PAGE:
might be useful, Google has an interesting summary on finding a nul in a
word by one Scott Douglass - posted to c.l.c back in 1993.

"Here's the summary of the responses I got to my query asking for the
trick of finding a nul in a long word and other bit tricks."

http://tinyurl.com/m7uw9


The earliest citation I found was from 1987 by Alan Mycroft here:

http://tinyurl.com/qtdt3

As to when some company is going to patent this technique some time in
the future, we'll just have to wait and see.

--
Paul Hsieh
http://www.pobox.com/~qed/
http://bstring.sf.net/

Mar 25 '06 #314
On Fri, 24 Mar 2006 23:55:56 -0600, Stephen Sprunk wrote:
Interestingly, I wasn't even aware the AS/400 did this until I started
reading comp.arch, yet in nearly 10 years of C coding I've never (even
accidentally) written code that would trigger such a trap.
I do signal processing code. Working backwards through data, or in
non-unit strides happens all the time. I expect that *most* of my code,
for the last twenty years would break according to this rule. None of it
is "incorrect" (on the platforms that it runs on). None of it accesses
data outside allocated blocks of memory. It just happens that the
pointer-walking access code leaves the pointer dangling past the
allocated block, after the last access.

This rule essentially means that *p-- is an invalid access mechanism,
unless peculiar care is taken to exit loops early, while *p++ is valid,
*only* because they made a particular exception for that particular case,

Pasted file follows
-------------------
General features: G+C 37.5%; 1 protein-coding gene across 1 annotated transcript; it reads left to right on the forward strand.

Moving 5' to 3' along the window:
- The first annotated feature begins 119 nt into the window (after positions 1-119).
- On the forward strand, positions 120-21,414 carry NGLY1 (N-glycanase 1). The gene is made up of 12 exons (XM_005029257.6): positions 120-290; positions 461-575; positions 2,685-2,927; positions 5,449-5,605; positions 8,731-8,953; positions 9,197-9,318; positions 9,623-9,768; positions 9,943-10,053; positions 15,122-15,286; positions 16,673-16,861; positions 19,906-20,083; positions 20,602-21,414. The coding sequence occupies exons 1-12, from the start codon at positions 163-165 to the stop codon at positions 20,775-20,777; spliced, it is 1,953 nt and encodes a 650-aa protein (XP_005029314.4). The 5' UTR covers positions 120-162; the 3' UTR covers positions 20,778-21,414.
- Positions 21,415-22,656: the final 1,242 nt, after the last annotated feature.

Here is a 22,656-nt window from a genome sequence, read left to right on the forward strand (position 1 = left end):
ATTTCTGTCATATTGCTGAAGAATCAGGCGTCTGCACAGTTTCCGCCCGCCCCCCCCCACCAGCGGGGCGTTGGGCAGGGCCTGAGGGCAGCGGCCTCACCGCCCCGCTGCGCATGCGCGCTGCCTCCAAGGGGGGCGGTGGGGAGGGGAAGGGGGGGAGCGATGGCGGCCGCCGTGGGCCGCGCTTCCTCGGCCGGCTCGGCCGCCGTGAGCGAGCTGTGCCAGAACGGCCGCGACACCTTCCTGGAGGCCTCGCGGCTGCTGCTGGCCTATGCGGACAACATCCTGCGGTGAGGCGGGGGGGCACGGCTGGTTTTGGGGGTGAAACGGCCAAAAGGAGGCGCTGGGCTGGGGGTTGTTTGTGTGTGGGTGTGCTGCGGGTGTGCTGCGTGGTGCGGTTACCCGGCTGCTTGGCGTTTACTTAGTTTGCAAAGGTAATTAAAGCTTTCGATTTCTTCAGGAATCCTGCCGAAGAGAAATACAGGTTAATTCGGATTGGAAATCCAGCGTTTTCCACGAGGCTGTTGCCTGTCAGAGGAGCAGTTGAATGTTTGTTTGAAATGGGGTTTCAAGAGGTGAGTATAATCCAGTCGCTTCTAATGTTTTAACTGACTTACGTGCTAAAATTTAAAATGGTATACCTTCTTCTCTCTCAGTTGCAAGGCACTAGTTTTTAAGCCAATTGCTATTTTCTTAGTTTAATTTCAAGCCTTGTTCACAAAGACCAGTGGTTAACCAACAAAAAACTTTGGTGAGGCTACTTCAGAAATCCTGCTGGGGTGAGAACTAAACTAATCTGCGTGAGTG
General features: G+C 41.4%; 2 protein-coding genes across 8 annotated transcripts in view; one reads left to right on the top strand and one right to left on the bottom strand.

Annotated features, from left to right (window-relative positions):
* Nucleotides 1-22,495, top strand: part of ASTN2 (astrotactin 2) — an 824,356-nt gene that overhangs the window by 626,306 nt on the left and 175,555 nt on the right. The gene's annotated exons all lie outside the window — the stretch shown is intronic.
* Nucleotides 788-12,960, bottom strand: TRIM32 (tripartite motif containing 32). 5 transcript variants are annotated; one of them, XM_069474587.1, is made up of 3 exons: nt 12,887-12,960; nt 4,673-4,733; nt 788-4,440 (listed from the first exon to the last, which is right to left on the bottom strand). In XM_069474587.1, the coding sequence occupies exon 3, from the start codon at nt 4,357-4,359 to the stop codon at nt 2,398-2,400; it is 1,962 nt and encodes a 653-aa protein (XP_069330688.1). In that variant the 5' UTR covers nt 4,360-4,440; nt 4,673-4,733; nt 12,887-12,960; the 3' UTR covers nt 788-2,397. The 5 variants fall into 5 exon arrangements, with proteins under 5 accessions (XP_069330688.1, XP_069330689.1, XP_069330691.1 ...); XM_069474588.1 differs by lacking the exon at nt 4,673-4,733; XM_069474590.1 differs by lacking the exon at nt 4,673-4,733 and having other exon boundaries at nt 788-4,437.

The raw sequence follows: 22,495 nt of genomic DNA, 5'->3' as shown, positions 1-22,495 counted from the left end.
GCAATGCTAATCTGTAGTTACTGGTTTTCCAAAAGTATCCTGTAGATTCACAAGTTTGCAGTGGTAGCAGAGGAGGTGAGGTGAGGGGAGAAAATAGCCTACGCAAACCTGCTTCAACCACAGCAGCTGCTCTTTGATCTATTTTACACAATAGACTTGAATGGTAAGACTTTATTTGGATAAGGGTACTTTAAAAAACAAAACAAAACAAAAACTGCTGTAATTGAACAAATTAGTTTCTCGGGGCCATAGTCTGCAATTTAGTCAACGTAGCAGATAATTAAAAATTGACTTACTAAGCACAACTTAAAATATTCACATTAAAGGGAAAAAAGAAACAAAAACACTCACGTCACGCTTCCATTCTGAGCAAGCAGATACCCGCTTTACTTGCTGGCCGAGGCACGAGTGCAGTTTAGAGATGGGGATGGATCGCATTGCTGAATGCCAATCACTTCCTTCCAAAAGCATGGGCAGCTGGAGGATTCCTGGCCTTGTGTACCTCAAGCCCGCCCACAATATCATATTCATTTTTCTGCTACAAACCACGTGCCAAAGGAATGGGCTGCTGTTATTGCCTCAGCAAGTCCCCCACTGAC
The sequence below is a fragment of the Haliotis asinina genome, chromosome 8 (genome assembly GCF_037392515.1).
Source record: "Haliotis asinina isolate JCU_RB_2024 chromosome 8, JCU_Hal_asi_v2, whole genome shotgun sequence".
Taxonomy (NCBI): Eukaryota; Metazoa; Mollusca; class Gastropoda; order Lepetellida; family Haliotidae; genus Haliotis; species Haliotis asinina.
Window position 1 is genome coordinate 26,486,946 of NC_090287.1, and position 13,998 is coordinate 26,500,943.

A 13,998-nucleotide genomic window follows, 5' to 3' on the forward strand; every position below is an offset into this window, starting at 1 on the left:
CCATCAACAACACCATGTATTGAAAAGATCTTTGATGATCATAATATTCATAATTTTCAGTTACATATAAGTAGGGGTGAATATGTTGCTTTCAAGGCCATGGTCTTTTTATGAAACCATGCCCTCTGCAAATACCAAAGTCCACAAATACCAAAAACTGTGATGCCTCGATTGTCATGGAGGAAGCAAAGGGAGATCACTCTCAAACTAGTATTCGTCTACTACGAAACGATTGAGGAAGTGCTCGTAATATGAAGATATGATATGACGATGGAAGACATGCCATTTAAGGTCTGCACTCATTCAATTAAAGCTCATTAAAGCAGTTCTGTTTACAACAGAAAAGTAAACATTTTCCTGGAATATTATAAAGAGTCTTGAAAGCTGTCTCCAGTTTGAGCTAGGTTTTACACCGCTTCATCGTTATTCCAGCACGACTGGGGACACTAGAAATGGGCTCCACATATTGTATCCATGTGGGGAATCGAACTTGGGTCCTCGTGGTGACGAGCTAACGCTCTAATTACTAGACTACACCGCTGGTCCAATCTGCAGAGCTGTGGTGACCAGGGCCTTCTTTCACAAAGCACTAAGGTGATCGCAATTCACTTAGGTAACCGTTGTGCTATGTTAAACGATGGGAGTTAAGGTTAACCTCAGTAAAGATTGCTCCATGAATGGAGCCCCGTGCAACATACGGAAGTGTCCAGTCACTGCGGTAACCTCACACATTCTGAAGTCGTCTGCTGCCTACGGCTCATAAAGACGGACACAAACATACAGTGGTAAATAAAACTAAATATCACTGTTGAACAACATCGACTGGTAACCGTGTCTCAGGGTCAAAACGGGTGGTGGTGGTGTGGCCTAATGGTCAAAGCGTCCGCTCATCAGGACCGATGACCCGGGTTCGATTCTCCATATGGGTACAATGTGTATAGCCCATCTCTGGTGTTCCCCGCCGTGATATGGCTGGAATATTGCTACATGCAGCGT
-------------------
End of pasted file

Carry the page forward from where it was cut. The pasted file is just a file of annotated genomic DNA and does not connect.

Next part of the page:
because they figured that C compilers on AS/400 systems could afford to
over-allocate all arrays by one byte, so that that last p++ would not
leave the pointer pointing to an "invalid" location. That's a hack, plain
and simple.
I thought the
rule against forming pointers outside an object made sense, and I never
saw any valid reason to do so since the alternative was always cleaner
and more obvious to me.
Explicit index arithmetic, rather than pointer arithmetic, I guess?

See: it's not symmetrical or idempotic after all.
If your pointers are never invalid, you never
have to worry if it's safe to dereference them. Then again, I set
pointers to NULL after every free() too, so you probably consider me
paranoid.
Hey, I do that too. I just don't consider leaving a pointer dangling one
element short of an allocated array to be any less "invalid" than dangling
one element past the end. Or two elements, or some other stride.
And this is the behaviour that is at odds with idiomatic C. The
standard has effectively forbidden such a construction (which is well
defined and works perfectly on every other architecture, and is
convenient in many obvious algorithms) just because this one
architecture traps before any attempt is made to access memory. The
onus should instead have been on the C implementation on this
particular machine to paper over this machine defect.


This "defect", as you so impolitely call it, is considered by the folks
that use such machines to be a feature, not a bug. Specifically, it is
a feature that _catches_ bugs.


Sure. They write code for banks. Good for them. That machine feature
probably works beautifully in that situation, with the designed-for COBOL
or PL/1 codebase.

I write code that has to waste as few cycles as possible, and take up as
little code space as possible, and be portable to the widest variety of
chips as possible. I don't need to be unrolling the last loops of my
algorithms, just to make sure that the pointers aren't decremented that
one last time.